Poland’s lower house of parliament (Sejm) has voted overwhelmingly in favour of making medical cannabis legal “under certain circumstances”.
The decision, which was made on Thursday 22nd June 2017, makes Poland the latest European nation to join the rapidly expanding legal cannabis market throughout the continent. The vote saw a landslide 440 votes in favour, with two opposed and one abstention. The results of this vote means that the Polish public will now have cannabis-based medicine available to them from pharmacies on receipt of a valid prescription.
The tabling of the bill came as a result of public debate which intensified in 2015 following the controversial dismissal of a medical professional. The Warsaw doctor was fired after it was revealed he had experimentally administered cannabis to his young, epileptic patients, without the authorisation of his superiors.
The debate was then revived in 2016 by Tomasz Kalita, a lawmaker that campaigned for the legalisation of medical cannabis throughout his own battle with a brain tumour - a battle which he lost in January 2017. During this time, Kalita was able to stage a demonstration outside the Sejm and later meet with the Polish president - two acts which played a major part in the drafting of the bill.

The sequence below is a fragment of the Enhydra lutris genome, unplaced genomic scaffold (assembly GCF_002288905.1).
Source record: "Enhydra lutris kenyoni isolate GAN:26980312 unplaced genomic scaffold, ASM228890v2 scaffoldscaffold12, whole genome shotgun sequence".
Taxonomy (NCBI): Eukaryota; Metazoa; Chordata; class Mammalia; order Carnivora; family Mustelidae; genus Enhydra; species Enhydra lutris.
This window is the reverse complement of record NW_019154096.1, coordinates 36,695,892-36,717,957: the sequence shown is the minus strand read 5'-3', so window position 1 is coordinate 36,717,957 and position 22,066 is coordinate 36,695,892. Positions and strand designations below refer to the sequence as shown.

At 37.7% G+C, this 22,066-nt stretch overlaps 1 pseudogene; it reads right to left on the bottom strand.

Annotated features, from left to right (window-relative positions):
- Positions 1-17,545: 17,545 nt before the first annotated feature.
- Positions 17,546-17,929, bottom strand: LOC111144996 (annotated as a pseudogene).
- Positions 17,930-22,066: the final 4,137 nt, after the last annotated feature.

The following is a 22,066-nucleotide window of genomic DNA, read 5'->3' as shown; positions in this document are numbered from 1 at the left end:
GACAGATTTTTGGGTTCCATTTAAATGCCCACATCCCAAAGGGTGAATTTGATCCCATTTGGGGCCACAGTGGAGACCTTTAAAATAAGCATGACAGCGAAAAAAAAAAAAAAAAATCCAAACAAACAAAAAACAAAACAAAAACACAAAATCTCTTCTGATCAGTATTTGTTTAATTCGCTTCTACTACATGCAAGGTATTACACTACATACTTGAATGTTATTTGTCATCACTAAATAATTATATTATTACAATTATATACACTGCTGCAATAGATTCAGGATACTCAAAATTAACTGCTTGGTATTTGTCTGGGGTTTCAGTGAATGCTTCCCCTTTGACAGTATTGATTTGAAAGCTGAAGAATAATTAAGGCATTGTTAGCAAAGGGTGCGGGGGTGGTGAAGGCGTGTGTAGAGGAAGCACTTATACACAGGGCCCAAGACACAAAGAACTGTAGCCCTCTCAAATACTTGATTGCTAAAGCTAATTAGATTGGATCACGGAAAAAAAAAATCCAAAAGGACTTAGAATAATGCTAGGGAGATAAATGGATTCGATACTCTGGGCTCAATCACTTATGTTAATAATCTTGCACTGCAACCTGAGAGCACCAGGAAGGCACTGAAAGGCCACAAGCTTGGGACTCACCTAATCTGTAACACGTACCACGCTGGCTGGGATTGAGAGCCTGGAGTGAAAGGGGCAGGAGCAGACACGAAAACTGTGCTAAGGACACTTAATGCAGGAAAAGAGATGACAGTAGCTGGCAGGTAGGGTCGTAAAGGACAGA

The Next Steps
The bill was initially put forward in February of 2016 by rapper-turned-politician, Piotr Liroy-Marzec and after a few months of swift progress was signed by Poland’s President, Andrzej Duda. The Bill which was backed by Poland’s own Health Care Committee goes into effect in October. As with previous cases of legalisation, prescription of medical cannabis is restricted to certain conditions, such as nausea brought on by chemotherapy, MS and epilepsy. However, the Polish Bill is a lot less restrictive than its predecessors - allowing doctors to offer prescriptions for any condition that can be treated with cannabis, if supported by research.
Importation & Education
Domestic growth is illegal, however. Although Piotr Liroy-Marzec is still advocating for that aspect of the law to be changed. This means that (initially, at least) all cannabis-based medicines will have to be imported. With this in mind, it’s likely that Poland’s close neighbour, Germany, who have already started to gain a firm foothold on the nascent European medical cannabis market, could see their cultivation demands expand across the border. Although it’s important to state this is all just speculation at this point.
Meanwhile, pharmacists, along with doctors and judges, are being encouraged to educate themselves on all things cannabis before the Bill passes in October. “We sent [a to-do list] to the government to let them know what they need to do to prepare” stated Liroy-Marzec in an interview with Marijuana.com. “The Polish Institute of Cannabis will be starting right now. Education on cannabis is what Poland needs”.